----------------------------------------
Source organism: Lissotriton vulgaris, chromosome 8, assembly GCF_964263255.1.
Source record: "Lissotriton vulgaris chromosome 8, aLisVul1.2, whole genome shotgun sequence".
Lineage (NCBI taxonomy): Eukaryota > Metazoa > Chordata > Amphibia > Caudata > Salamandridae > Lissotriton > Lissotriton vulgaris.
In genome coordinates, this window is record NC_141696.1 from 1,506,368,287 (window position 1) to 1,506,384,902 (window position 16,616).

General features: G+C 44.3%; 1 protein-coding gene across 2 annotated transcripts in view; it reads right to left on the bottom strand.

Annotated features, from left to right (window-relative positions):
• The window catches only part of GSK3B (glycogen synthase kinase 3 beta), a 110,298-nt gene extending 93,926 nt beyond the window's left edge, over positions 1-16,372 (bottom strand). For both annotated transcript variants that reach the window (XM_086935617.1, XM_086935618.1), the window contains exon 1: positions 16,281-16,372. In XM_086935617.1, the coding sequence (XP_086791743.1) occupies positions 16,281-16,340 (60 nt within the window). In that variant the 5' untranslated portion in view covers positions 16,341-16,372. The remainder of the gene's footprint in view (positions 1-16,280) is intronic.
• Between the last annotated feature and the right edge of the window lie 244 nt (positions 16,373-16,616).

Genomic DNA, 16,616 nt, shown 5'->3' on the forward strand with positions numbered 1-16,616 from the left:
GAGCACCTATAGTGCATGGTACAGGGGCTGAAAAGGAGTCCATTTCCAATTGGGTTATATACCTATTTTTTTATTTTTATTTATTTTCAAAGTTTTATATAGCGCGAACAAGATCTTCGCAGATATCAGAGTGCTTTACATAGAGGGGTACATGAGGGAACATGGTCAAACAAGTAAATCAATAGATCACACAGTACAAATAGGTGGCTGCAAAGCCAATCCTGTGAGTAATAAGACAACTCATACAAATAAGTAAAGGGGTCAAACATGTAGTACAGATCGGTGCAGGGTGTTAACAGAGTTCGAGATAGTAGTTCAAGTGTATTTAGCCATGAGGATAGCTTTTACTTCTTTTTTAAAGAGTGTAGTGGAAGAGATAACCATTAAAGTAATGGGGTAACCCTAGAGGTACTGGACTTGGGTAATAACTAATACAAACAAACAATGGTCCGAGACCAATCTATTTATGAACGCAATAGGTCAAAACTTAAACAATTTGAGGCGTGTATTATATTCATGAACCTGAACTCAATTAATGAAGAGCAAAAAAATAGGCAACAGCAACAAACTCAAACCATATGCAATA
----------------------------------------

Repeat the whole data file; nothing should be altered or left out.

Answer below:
Source organism: Lissotriton vulgaris, chromosome 8, assembly GCF_964263255.1.
Source record: "Lissotriton vulgaris chromosome 8, aLisVul1.2, whole genome shotgun sequence".
Lineage (NCBI taxonomy): Eukaryota > Metazoa > Chordata > Amphibia > Caudata > Salamandridae > Lissotriton > Lissotriton vulgaris.
In genome coordinates, this window is record NC_141696.1 from 1,506,368,287 (window position 1) to 1,506,384,902 (window position 16,616).

General features: G+C 44.3%; 1 protein-coding gene across 2 annotated transcripts in view; it reads right to left on the bottom strand.

Annotated features, from left to right (window-relative positions):
• The window catches only part of GSK3B (glycogen synthase kinase 3 beta), a 110,298-nt gene extending 93,926 nt beyond the window's left edge, over positions 1-16,372 (bottom strand). For both annotated transcript variants that reach the window (XM_086935617.1, XM_086935618.1), the window contains exon 1: positions 16,281-16,372. In XM_086935617.1, the coding sequence (XP_086791743.1) occupies positions 16,281-16,340 (60 nt within the window). In that variant the 5' untranslated portion in view covers positions 16,341-16,372. The remainder of the gene's footprint in view (positions 1-16,280) is intronic.
• Between the last annotated feature and the right edge of the window lie 244 nt (positions 16,373-16,616).

Genomic DNA, 16,616 nt, shown 5'->3' on the forward strand with positions numbered 1-16,616 from the left:
GAGCACCTATAGTGCATGGTACAGGGGCTGAAAAGGAGTCCATTTCCAATTGGGTTATATACCTATTTTTTTATTTTTATTTATTTTCAAAGTTTTATATAGCGCGAACAAGATCTTCGCAGATATCAGAGTGCTTTACATAGAGGGGTACATGAGGGAACATGGTCAAACAAGTAAATCAATAGATCACACAGTACAAATAGGTGGCTGCAAAGCCAATCCTGTGAGTAATAAGACAACTCATACAAATAAGTAAAGGGGTCAAACATGTAGTACAGATCGGTGCAGGGTGTTAACAGAGTTCGAGATAGTAGTTCAAGTGTATTTAGCCATGAGGATAGCTTTTACTTCTTTTTTAAAGAGTGTAGTGGAAGAGATAACCATTAAAGTAATGGGGTAACCCTAGAGGTACTGGACTTGGGTAATAACTAATACAAACAAACAATGGTCCGAGACCAATCTATTTATGAACGCAATAGGTCAAAACTTAAACAATTTGAGGCGTGTATTATATTCATGAACCTGAACTCAATTAATGAAGAGCAAAAAAATAGGCAACAGCAACAAACTCAAACCATATGCAATA